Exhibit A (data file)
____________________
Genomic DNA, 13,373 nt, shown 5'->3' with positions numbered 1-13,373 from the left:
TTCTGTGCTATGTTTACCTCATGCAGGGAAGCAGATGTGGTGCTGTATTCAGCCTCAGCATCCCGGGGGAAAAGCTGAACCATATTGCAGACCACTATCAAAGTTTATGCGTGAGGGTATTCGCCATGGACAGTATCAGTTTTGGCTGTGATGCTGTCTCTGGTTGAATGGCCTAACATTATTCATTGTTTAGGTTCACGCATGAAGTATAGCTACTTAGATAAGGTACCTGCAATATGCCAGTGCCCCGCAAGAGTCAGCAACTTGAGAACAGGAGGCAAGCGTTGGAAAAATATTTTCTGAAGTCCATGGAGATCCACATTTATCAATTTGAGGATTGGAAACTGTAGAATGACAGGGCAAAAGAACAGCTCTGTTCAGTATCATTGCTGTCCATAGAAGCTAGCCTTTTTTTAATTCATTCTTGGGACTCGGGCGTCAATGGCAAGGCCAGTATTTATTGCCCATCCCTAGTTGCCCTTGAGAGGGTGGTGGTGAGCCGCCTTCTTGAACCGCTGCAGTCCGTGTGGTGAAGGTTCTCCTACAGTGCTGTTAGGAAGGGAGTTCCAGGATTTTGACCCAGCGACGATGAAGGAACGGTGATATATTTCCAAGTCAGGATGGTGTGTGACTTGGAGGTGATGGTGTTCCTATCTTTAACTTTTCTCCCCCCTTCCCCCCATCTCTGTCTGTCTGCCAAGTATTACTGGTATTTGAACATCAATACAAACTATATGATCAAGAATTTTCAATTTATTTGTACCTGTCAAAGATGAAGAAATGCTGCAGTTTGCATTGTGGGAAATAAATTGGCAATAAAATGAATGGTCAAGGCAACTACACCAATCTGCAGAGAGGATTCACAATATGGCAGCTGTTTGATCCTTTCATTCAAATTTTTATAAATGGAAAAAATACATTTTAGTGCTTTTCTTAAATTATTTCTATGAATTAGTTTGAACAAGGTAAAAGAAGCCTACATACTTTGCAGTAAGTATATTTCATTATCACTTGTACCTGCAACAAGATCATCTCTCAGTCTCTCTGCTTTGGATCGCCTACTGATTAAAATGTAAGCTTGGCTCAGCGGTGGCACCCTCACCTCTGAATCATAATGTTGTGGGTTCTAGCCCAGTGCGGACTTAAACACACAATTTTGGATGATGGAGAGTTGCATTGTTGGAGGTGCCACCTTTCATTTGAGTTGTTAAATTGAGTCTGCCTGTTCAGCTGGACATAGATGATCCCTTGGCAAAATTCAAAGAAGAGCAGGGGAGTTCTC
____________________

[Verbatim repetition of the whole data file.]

Genomic DNA, 13,373 nt, shown 5'->3' with positions numbered 1-13,373 from the left:
TTCTGTGCTATGTTTACCTCATGCAGGGAAGCAGATGTGGTGCTGTATTCAGCCTCAGCATCCCGGGGGAAAAGCTGAACCATATTGCAGACCACTATCAAAGTTTATGCGTGAGGGTATTCGCCATGGACAGTATCAGTTTTGGCTGTGATGCTGTCTCTGGTTGAATGGCCTAACATTATTCATTGTTTAGGTTCACGCATGAAGTATAGCTACTTAGATAAGGTACCTGCAATATGCCAGTGCCCCGCAAGAGTCAGCAACTTGAGAACAGGAGGCAAGCGTTGGAAAAATATTTTCTGAAGTCCATGGAGATCCACATTTATCAATTTGAGGATTGGAAACTGTAGAATGACAGGGCAAAAGAACAGCTCTGTTCAGTATCATTGCTGTCCATAGAAGCTAGCCTTTTTTTAATTCATTCTTGGGACTCGGGCGTCAATGGCAAGGCCAGTATTTATTGCCCATCCCTAGTTGCCCTTGAGAGGGTGGTGGTGAGCCGCCTTCTTGAACCGCTGCAGTCCGTGTGGTGAAGGTTCTCCTACAGTGCTGTTAGGAAGGGAGTTCCAGGATTTTGACCCAGCGACGATGAAGGAACGGTGATATATTTCCAAGTCAGGATGGTGTGTGACTTGGAGGTGATGGTGTTCCTATCTTTAACTTTTCTCCCCCCTTCCCCCCATCTCTGTCTGTCTGCCAAGTATTACTGGTATTTGAACATCAATACAAACTATATGATCAAGAATTTTCAATTTATTTGTACCTGTCAAAGATGAAGAAATGCTGCAGTTTGCATTGTGGGAAATAAATTGGCAATAAAATGAATGGTCAAGGCAACTACACCAATCTGCAGAGAGGATTCACAATATGGCAGCTGTTTGATCCTTTCATTCAAATTTTTATAAATGGAAAAAATACATTTTAGTGCTTTTCTTAAATTATTTCTATGAATTAGTTTGAACAAGGTAAAAGAAGCCTACATACTTTGCAGTAAGTATATTTCATTATCACTTGTACCTGCAACAAGATCATCTCTCAGTCTCTCTGCTTTGGATCGCCTACTGATTAAAATGTAAGCTTGGCTCAGCGGTGGCACCCTCACCTCTGAATCATAATGTTGTGGGTTCTAGCCCAGTGCGGACTTAAACACACAATTTTGGATGATGGAGAGTTGCATTGTTGGAGGTGCCACCTTTCATTTGAGTTGTTAAATTGAGTCTGCCTGTTCAGCTGGACATAGATGATCCCTTGGCAAAATTCAAAGAAGAGCAGGGGAGTTCTC